Both King and McCammon include characters who may seem inarticulate—or even flat out dumb—but who are, in fact, men of high moral fiber; the latter, Josh Hutchins, is a pariah and plays the heel in his wrestling career, while the former, Tom Cullen, is illiterate, slow-witted, and just as likely to end up in Kesey’s One Flew Over the Cuckoo’s Nest as he is in The Stand. Both make mistakes that cause them to become social pariahs—Hutchins accidentally injures another wrestler, while Cullen (on a much smaller level), rebukes the lust-driven Julie Lawry. At that same time, both also have a strong sense of protecting what is good and innocent; Hutchins protects Sue Wanda (Swan) after her mother dies, while Tom protects Nick Andros and Stu Redman. Though they may not be aware of why they do what they do—especially so in the case of Tom Cullen—they protect those who treat them well; ultimately, those who are the backbone of the story.

Both Tom and Josh befriend people who are innocent and, for the most part, helpless. Tom plays the white knight to Nick Andros, who is deaf and dumb (“M-O-O-N, that spells deaf and dumb”), while Josh’s ward, Swan, is a nine year old girl who becomes an orphan when her mother succumbs to radiation poisoning. Nick Andros, perhaps my favorite character in The Stand outside of Tom Cullen (or perhaps Glen Bateman, or… or… or), is a drifter. When we first encounter Nick, he is on his way through Arkansas before he gets accosted by the local welcoming committee. Pardon the turn of phrase, but he doesn’t even hear them coming. When he finally finds a survivor and compatriot, Nick cannot even communicate with the guy because he (Tom) is illiterate. In fact, he has to count on that same sex-crazed chaos-addicted Julie Lawry for any translation whatsoever. Swan, on the other hand, is young and helpless, having transplanted herself her entire life. She has a special gift, a liveliness to her that is infectious, but she is still a child. Admittedly, Nick has left a greater impression on me than Swan, but the idea is still there. Both are unique, and double exceptional in their own respective ways.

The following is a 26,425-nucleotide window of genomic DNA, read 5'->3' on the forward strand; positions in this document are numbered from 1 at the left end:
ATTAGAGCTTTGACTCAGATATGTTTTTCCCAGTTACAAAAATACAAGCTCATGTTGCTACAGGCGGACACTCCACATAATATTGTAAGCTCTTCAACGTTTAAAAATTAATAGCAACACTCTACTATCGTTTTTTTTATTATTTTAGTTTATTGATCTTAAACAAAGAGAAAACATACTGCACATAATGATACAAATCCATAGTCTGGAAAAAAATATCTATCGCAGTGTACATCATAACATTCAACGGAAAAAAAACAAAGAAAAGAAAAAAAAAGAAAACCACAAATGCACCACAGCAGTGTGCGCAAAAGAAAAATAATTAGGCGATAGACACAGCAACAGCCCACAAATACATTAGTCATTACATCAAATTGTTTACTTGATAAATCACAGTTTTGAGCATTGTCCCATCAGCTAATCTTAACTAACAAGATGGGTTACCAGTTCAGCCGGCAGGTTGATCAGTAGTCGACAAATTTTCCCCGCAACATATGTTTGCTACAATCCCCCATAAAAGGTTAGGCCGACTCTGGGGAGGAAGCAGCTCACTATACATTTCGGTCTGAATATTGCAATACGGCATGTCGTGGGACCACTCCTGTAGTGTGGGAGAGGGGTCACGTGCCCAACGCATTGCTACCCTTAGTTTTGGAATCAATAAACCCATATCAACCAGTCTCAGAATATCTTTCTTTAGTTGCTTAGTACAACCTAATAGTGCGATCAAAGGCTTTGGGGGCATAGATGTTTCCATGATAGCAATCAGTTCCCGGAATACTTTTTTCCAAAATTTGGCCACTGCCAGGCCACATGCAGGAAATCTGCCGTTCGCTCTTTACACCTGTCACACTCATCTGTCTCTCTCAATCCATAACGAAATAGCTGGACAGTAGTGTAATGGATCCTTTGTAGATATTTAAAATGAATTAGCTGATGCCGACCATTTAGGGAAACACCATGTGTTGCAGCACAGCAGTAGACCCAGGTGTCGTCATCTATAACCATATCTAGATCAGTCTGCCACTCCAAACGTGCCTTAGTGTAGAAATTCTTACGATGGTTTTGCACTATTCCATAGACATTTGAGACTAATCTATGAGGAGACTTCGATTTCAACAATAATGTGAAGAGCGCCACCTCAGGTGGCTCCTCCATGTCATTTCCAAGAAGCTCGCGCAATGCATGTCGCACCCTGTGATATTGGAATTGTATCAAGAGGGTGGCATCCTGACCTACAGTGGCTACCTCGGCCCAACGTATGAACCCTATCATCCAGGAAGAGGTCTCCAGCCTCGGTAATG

Speaking of doubly exceptional, King’s Donald Merwin Elbert (bumpty-bumpty-bump) and McCammon’s Sister Creep are the third pairing of endearing characters. Though they are endearing because of a similar issue, they are endearing for completely different reasons. Elbert, The Trashcan Man, is a pyromaniac—a mentally ill man driven there due to his own mistakes, the constant teasing he received in grade school, and a lifetime of institutionalization/incarceration. Though the Trashcan Man appears to worship the devil (i.e. R.F.), he isn’t entirely malicious. He feels some remorse for what he did that landed him in jail in the first place. Though he often acts out of hate, the way in which it is presented is sad, yet humorous; namely, a schizoid on a rampage. However, in his muddled brain, is he really that much more malicious than McCammon’s bag lady, Sister Creep? Sister Creep, the New York bag lady who has had psychotic episodes, whose alcoholism has led to death and whose depression has led to her forgetting her own name, starts out very much like The Trashcan Man, out to get hers and drawn in by her own paranoia, but her character arc is far more heroic. Ultimately, she sides with Swan and not the Devil, though she never quite wins the reader’s trust until she’s practically all of the way to Mary’s Rest (let’s skip the plot points on this one).

As mentioned, three different sets of characters, three different facets that define these characters. Though I have not delved into why these facets have made them so endearing, I’ve provided a jumping off point. In truth, the reason for this jumping off point comes from the fact that, while these are ‘recent reads,’ I last read them about a year ago, but it also speaks to a fundamental disconnect between the seed and the tree. I’ve shown you part of the seed, and now it’s up to you to read them for yourselves to find the tree.

Connecting this affair to my personal writing, I have many characters that I want to make endearing, both in my first novel, Absconded by Sin, and in my current endeavor, Butano (tentative). However, the want and the activation are two separate things entirely. One of my beta readers identified Brooke (from Absconded by Sin) as an endearing character simply due to the way that she arrives on the scene, quibbling with a gas station attendant. Ironically, this character then floats through several sections of the novel, but that is where my beta reader gets hooked. Perhaps it’s all in the introduction, just like an interview. First impressions can be long lasting, after all.

Think back to some of the classic books or movies that you remember. Where do we first see Charlie Bucket? How about Willy Wonka? How about Nero Wolfe? If these names aren’t doing much for you, perhaps you’ve spent your down time differently, but it’s an interesting conclusion to posit (or maybe just a busy workweek doing the talking): to make a character endearing, you (read: the author) have to go back to the beginning. If you don’t endear the character to the reader immediately, then you’ll struggle to do so all the way through the last act.